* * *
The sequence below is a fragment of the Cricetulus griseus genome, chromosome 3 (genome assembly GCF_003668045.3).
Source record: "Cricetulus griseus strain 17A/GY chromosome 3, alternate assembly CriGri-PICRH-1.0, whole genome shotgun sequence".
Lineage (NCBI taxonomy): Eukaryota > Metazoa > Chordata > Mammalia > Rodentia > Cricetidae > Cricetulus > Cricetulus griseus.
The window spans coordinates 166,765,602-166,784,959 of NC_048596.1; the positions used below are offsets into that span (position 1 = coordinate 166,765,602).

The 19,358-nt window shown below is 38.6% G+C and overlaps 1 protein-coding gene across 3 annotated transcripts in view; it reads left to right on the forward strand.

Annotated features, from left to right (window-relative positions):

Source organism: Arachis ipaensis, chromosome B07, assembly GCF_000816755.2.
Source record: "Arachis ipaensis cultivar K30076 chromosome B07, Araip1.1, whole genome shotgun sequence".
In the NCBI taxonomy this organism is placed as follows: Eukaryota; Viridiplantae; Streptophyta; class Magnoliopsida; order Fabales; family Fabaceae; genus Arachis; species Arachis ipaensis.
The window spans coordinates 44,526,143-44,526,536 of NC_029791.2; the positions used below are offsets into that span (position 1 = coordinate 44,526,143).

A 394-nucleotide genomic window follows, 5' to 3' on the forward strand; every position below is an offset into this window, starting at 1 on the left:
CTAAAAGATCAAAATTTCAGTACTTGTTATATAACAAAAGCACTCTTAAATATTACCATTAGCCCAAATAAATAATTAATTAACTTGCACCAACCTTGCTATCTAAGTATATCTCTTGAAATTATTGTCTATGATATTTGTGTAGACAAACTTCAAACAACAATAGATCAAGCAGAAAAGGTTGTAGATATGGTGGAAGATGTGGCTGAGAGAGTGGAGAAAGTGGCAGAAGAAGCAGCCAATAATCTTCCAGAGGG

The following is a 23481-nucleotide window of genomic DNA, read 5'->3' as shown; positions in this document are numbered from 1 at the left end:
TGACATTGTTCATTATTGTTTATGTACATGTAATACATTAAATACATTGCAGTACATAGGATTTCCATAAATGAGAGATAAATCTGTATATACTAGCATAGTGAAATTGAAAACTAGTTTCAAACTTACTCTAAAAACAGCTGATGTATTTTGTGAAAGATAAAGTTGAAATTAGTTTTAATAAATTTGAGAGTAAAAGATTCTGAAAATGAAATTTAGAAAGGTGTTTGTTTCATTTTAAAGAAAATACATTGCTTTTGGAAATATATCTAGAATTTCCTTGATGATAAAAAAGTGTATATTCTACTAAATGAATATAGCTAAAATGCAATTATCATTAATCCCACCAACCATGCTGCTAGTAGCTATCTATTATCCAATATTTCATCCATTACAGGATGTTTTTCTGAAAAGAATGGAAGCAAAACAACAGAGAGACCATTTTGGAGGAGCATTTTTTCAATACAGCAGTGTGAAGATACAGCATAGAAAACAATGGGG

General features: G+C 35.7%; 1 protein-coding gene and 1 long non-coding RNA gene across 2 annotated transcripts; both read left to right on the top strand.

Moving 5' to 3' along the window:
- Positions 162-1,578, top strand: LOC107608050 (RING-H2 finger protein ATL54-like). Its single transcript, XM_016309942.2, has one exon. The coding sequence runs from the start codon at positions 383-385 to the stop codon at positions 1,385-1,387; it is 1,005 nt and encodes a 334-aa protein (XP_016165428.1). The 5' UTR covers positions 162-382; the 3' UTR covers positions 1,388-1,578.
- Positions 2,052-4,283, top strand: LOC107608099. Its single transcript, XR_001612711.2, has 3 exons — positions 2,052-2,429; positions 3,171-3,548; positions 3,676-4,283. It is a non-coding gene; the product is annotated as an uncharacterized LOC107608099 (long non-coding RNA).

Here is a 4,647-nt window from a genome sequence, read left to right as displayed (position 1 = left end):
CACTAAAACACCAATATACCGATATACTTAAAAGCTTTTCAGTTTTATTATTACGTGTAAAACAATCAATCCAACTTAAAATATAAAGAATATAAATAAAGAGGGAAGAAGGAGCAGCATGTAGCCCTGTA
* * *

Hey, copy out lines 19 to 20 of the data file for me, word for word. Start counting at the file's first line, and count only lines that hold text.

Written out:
Here is a 4,647-nt window from a genome sequence, read left to right as displayed (position 1 = left end):
CACTAAAACACCAATATACCGATATACTTAAAAGCTTTTCAGTTTTATTATTACGTGTAAAACAATCAATCCAACTTAAAATATAAAGAATATAAATAAAGAGGGAAGAAGGAGCAGCATGTAGCCCTGTA